Imagine if you were looking for specific information about a topic, and when you clicked on a “definitive guide” to that topic, you encountered a wall of tiny text. One massive paragraph that scrolls forever and ever without any breaks of any kind.
It might have what you need in it, but the page is pretty useless.
When you’re creating your pillar, you want to think about the wide range of people who may visit it, and the wide range of things they may be trying to learn about your topic. How can your page serve all of these people at once?
As much as possible, break up your text with headers. Use H2s and H3s to signal the main ideas (or the questions you’re going to answer) so that people don’t have to look very hard to find the specific things they want to learn about.
For longer pillar pages, jump links can be really helpful too. You could make a simple “table of contents” after your introduction that uses jump links to let readers skip ahead.
Infographics are another great way to make your information easier to consume. It won’t take the place of all your copy, but it provides another way for people to quickly find what they’re looking for and understand your basic points.
Relevant images can also help break up that wall of text and make your page less intimidating. So as you’re creating your pillar, try to think of the sections that would be helpful to explain visually.
Organization is extremely important. In some cases, your competition may have more expertise and cover a topic more thoroughly than you do . . . but if it’s poorly organized or looks terrible on mobile devices, you can still provide a more helpful post by providing a better reading experience.
Map out your topic clusters
As you’re outlining and writing your pillar page, you’ll probably find that there are sections you could go into more detail on. And during the research phase, you may find related topics people are searching for that don’t fit into your pillar but are still worth addressing.
There’s no limit to the number of posts that can go in your topic cluster. If it’s relevant to your audience and helps you establish authority on a topic you want to have authority on, create a post for it.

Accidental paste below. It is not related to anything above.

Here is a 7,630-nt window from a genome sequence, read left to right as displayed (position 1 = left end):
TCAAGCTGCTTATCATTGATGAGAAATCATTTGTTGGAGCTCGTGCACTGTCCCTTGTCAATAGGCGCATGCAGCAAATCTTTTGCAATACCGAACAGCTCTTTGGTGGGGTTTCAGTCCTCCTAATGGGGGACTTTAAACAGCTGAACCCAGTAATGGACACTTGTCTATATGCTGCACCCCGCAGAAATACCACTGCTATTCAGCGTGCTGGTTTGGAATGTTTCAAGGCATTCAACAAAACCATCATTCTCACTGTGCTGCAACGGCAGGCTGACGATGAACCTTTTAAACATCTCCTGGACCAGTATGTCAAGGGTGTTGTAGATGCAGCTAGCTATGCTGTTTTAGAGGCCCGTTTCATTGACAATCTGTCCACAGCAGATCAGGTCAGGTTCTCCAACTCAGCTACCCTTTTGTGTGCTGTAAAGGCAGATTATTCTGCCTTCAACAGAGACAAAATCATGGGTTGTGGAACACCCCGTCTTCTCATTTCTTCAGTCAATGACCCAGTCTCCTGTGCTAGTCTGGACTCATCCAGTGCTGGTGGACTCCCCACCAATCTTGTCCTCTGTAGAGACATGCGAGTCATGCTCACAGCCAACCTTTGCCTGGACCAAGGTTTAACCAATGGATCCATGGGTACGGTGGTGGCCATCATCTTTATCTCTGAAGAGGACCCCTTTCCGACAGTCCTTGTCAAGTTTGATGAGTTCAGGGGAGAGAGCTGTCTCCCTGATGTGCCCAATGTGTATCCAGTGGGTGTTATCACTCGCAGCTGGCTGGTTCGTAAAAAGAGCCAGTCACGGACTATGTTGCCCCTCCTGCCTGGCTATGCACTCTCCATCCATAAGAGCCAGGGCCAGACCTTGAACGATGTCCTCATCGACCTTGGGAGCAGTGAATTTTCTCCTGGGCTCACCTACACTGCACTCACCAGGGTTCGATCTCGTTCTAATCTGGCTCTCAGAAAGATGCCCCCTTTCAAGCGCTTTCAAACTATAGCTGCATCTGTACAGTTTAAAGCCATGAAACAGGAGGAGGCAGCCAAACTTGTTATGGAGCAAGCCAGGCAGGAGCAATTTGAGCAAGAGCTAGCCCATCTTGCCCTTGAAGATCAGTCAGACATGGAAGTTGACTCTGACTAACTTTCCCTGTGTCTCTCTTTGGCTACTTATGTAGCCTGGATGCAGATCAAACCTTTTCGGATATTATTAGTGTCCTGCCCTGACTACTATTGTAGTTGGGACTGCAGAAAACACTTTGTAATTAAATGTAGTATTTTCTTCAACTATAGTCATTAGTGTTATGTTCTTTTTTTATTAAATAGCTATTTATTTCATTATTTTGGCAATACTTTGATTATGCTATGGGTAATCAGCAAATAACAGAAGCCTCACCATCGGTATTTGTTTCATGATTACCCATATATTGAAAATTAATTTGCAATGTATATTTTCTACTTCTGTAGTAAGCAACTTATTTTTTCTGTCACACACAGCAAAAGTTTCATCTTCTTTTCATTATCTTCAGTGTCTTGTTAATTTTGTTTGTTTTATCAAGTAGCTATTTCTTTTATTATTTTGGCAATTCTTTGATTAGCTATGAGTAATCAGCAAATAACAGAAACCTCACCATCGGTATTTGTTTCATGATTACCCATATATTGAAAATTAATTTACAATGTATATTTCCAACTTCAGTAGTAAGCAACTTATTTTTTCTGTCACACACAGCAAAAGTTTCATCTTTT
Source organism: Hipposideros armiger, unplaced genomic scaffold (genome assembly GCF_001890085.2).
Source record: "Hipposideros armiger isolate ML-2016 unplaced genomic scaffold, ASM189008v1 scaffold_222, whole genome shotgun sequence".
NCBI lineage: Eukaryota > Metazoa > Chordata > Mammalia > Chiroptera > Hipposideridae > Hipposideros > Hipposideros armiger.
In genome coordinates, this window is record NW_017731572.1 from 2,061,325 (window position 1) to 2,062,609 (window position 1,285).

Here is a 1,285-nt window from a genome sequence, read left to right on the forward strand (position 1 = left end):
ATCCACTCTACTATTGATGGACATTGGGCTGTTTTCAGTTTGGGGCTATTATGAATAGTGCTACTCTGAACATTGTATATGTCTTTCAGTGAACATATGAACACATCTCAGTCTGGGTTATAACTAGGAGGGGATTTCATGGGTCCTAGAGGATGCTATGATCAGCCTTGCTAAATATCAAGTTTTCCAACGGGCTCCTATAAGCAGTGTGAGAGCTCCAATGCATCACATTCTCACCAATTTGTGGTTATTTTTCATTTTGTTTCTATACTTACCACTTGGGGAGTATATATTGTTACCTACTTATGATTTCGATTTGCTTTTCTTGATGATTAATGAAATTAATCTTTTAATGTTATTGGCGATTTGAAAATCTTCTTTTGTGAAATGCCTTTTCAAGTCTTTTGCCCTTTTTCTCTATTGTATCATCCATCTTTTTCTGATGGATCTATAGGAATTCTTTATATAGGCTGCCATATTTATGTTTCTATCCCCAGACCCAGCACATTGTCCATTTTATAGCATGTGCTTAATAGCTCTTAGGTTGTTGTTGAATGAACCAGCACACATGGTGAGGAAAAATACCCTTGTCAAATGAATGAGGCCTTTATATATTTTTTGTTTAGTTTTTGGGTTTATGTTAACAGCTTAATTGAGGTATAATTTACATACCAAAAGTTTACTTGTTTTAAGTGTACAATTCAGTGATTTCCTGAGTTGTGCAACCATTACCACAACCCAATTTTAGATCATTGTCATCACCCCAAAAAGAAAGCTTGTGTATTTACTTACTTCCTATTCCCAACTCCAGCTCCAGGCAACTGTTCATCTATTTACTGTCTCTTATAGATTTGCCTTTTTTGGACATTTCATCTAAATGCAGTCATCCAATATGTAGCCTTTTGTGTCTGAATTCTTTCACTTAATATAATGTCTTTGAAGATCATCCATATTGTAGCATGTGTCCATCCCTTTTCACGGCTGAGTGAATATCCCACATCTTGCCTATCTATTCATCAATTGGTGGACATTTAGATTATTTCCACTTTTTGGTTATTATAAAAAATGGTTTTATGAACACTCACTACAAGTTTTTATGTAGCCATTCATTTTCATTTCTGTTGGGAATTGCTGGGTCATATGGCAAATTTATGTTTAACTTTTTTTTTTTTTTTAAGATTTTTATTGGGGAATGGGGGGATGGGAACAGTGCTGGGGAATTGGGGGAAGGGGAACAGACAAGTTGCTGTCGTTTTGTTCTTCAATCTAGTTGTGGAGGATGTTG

There are also no requirements for what kinds of posts and pages can be part of your cluster. The point is just that you’re creating an interconnected network of pages that helps people conveniently explore your topic to their heart’s content.
Your topic cluster could include interviews with thought leaders in your industry (or your in-house experts), listicles, other pillar pages, newshacks, video pages, FAQ pages, longer posts that answer basic questions—really, they can be just about anything.
One of the biggest things that makes pillar pages so effective is interlinking. You’re making a conscious effort to point relevant pages back to this one. Pretty much any time your site mentions this topic, it should point back to this pillar. This goes for past and future content, even if it’s technically “outside” of that pillar’s topic cluster.
Let’s keep playing with Hubspot’s example. If you’re writing a blog post on, say, PPC advertising, that’s probably not going to fall within the topic cluster on content marketing. Even so, if the phrase “content marketing” naturally occurs in that article, it makes sense to link that phrase back to your pillar page on content marketing.
Promote your new pillar page
I hate to break it to you, but it can take years for a new page to rank in Google. (Which is part of the reason you should be creating pillar pages right now.) Pillar pages in some industries and on some topics will be able to rank much sooner (we’ve seen pages rank in just a few months), but generally, you should expect it to take a long time.
However. If all of a sudden your page starts getting a ton of visits, and people spend a long time on your page (a good sign that it’s valuable), and perhaps it gets some external links, that can really speed up the process. Promoting your pillar page helps Google learn that your page is relevant to people who want to learn about your topic faster.
Promoting your pillar page doesn’t have to be limited to social shares and a dedicated email send, either. This is content that should be part of your drip campaigns and onboarding—because it explains something relevant to your audience and your business in a simple, yet comprehensive way. (And that’s a good long-term strategy, too.)
This might sound crazy, but it could even be worth it to advertise your pillar page. Remember, if your page starts to rank, you’ll get a steady stream of qualified traffic, and if your page has calls to action for relevant lead magnets, that means you’ll get free qualified leads. So paying for traffic upfront can be worth it, because how people interact with your page will give Google more data to decide what to do with it. (AKA more reasons to rank it higher.)